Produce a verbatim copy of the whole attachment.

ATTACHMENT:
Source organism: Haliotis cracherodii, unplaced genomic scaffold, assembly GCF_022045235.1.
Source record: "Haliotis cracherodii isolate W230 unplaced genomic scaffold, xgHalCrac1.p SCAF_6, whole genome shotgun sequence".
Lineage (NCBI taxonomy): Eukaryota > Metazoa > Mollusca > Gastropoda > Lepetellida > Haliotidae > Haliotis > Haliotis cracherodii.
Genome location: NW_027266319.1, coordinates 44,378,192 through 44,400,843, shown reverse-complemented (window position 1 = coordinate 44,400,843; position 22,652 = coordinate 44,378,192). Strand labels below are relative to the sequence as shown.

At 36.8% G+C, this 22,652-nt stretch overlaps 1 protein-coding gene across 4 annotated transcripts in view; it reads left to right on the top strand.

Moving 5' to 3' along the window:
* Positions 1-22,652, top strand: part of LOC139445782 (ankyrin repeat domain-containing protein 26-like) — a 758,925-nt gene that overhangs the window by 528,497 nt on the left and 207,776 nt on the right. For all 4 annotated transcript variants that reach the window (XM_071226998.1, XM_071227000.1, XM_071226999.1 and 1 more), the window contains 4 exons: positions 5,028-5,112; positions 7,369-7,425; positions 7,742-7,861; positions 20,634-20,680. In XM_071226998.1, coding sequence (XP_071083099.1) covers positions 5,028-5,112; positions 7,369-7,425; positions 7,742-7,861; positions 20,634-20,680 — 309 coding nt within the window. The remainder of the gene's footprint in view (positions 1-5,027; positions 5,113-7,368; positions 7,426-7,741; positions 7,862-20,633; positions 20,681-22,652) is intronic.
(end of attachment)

Source organism: Haliotis cracherodii, unplaced genomic scaffold, assembly GCF_022045235.1.
Source record: "Haliotis cracherodii isolate W230 unplaced genomic scaffold, xgHalCrac1.p SCAF_6, whole genome shotgun sequence".
Lineage (NCBI taxonomy): Eukaryota > Metazoa > Mollusca > Gastropoda > Lepetellida > Haliotidae > Haliotis > Haliotis cracherodii.
Genome location: NW_027266319.1, coordinates 44,378,192 through 44,400,843, shown reverse-complemented (window position 1 = coordinate 44,400,843; position 22,652 = coordinate 44,378,192). Strand labels below are relative to the sequence as shown.

At 36.8% G+C, this 22,652-nt stretch overlaps 1 protein-coding gene across 4 annotated transcripts in view; it reads left to right on the top strand.

Moving 5' to 3' along the window:
* Positions 1-22,652, top strand: part of LOC139445782 (ankyrin repeat domain-containing protein 26-like) — a 758,925-nt gene that overhangs the window by 528,497 nt on the left and 207,776 nt on the right. For all 4 annotated transcript variants that reach the window (XM_071226998.1, XM_071227000.1, XM_071226999.1 and 1 more), the window contains 4 exons: positions 5,028-5,112; positions 7,369-7,425; positions 7,742-7,861; positions 20,634-20,680. In XM_071226998.1, coding sequence (XP_071083099.1) covers positions 5,028-5,112; positions 7,369-7,425; positions 7,742-7,861; positions 20,634-20,680 — 309 coding nt within the window. The remainder of the gene's footprint in view (positions 1-5,027; positions 5,113-7,368; positions 7,426-7,741; positions 7,862-20,633; positions 20,681-22,652) is intronic.